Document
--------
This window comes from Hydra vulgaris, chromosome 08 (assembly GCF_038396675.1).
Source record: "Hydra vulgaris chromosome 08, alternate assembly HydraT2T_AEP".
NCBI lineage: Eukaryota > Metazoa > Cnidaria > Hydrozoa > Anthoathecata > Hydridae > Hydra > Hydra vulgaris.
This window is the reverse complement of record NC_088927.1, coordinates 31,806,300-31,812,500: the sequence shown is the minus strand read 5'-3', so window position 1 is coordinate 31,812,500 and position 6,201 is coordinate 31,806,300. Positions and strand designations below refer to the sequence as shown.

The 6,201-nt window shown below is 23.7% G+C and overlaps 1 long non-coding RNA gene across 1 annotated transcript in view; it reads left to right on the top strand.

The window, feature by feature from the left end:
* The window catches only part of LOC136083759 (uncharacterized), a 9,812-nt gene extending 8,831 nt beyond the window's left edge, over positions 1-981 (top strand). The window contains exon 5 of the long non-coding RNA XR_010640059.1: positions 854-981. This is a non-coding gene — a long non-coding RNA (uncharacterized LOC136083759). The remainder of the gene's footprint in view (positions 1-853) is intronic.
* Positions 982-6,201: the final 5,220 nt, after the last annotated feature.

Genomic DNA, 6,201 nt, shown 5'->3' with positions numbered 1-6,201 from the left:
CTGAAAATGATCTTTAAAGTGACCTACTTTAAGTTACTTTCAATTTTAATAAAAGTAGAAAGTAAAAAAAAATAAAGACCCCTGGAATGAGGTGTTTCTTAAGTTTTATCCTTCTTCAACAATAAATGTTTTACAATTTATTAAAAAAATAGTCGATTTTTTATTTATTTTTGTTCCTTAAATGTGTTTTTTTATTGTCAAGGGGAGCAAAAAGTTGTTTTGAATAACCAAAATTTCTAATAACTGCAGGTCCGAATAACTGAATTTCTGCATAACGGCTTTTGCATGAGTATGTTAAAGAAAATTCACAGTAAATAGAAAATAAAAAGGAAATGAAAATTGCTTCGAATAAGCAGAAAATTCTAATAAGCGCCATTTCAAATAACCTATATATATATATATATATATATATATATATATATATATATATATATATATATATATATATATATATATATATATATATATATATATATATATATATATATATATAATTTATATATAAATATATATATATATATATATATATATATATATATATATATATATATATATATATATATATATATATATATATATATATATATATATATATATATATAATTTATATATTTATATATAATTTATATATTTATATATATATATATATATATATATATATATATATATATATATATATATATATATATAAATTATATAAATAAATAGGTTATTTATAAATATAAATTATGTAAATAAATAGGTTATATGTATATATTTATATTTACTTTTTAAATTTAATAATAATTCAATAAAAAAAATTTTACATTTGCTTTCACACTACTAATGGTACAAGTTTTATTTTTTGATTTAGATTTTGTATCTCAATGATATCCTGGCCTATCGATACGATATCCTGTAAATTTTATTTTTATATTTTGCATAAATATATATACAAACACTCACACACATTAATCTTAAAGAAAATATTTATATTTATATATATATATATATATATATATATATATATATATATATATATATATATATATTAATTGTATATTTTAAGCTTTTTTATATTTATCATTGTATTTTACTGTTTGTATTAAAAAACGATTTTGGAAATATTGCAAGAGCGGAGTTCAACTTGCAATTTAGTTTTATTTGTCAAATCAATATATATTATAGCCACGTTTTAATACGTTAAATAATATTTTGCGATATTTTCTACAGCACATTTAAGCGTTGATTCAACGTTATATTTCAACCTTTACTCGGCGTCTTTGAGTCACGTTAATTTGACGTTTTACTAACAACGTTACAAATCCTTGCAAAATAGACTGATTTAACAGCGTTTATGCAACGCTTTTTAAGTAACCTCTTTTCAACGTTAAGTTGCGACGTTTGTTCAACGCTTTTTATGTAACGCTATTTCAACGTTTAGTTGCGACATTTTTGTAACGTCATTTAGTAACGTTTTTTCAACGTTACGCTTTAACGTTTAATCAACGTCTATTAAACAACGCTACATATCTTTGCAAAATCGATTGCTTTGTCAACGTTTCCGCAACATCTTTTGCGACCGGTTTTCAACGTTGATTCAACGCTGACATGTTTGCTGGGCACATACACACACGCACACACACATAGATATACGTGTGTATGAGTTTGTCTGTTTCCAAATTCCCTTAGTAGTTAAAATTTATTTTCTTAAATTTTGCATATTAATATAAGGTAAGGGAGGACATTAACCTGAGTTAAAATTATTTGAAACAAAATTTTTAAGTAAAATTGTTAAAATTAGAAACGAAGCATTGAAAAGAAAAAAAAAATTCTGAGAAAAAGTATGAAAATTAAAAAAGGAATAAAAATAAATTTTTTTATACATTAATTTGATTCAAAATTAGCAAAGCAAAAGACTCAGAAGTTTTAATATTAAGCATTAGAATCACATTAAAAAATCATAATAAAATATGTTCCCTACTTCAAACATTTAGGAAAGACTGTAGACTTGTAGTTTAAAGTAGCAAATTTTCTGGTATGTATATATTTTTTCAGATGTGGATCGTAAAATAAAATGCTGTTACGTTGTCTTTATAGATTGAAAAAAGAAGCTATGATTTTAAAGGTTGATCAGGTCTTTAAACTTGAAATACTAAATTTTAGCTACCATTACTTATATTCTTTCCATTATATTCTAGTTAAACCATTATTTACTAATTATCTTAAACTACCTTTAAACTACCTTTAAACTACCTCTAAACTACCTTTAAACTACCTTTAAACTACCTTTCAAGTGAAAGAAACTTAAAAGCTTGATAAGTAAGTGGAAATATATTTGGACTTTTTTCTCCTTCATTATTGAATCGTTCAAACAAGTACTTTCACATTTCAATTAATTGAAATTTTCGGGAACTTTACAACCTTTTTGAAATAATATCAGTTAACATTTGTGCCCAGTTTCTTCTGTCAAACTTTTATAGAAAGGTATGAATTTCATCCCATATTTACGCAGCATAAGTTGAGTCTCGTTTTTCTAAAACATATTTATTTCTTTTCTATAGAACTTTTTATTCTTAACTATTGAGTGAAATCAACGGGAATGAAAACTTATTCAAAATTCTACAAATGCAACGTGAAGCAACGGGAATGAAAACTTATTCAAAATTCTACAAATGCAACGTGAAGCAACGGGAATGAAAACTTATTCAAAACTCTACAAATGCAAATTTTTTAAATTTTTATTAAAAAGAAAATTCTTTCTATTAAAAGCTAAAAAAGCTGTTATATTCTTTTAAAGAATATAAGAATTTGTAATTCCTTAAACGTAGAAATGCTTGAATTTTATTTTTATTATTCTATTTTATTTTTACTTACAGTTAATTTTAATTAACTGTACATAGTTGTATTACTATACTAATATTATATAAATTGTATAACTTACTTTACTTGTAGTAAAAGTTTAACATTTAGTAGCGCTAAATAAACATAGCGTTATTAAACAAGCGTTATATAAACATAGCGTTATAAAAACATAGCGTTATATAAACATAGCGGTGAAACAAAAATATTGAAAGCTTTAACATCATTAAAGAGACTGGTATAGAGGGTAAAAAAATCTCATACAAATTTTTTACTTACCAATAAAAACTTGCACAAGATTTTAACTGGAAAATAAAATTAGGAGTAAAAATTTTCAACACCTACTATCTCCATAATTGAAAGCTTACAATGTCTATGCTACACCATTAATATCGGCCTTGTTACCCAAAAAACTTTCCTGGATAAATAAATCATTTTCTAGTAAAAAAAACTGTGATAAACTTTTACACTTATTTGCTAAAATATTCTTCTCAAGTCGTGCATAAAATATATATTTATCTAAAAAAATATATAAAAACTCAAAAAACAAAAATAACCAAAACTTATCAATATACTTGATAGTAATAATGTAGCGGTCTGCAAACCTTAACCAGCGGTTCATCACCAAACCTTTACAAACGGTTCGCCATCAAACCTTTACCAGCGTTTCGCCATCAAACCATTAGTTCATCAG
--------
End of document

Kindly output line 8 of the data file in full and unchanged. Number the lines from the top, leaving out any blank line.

* Positions 982-6,201: the final 5,220 nt, after the last annotated feature.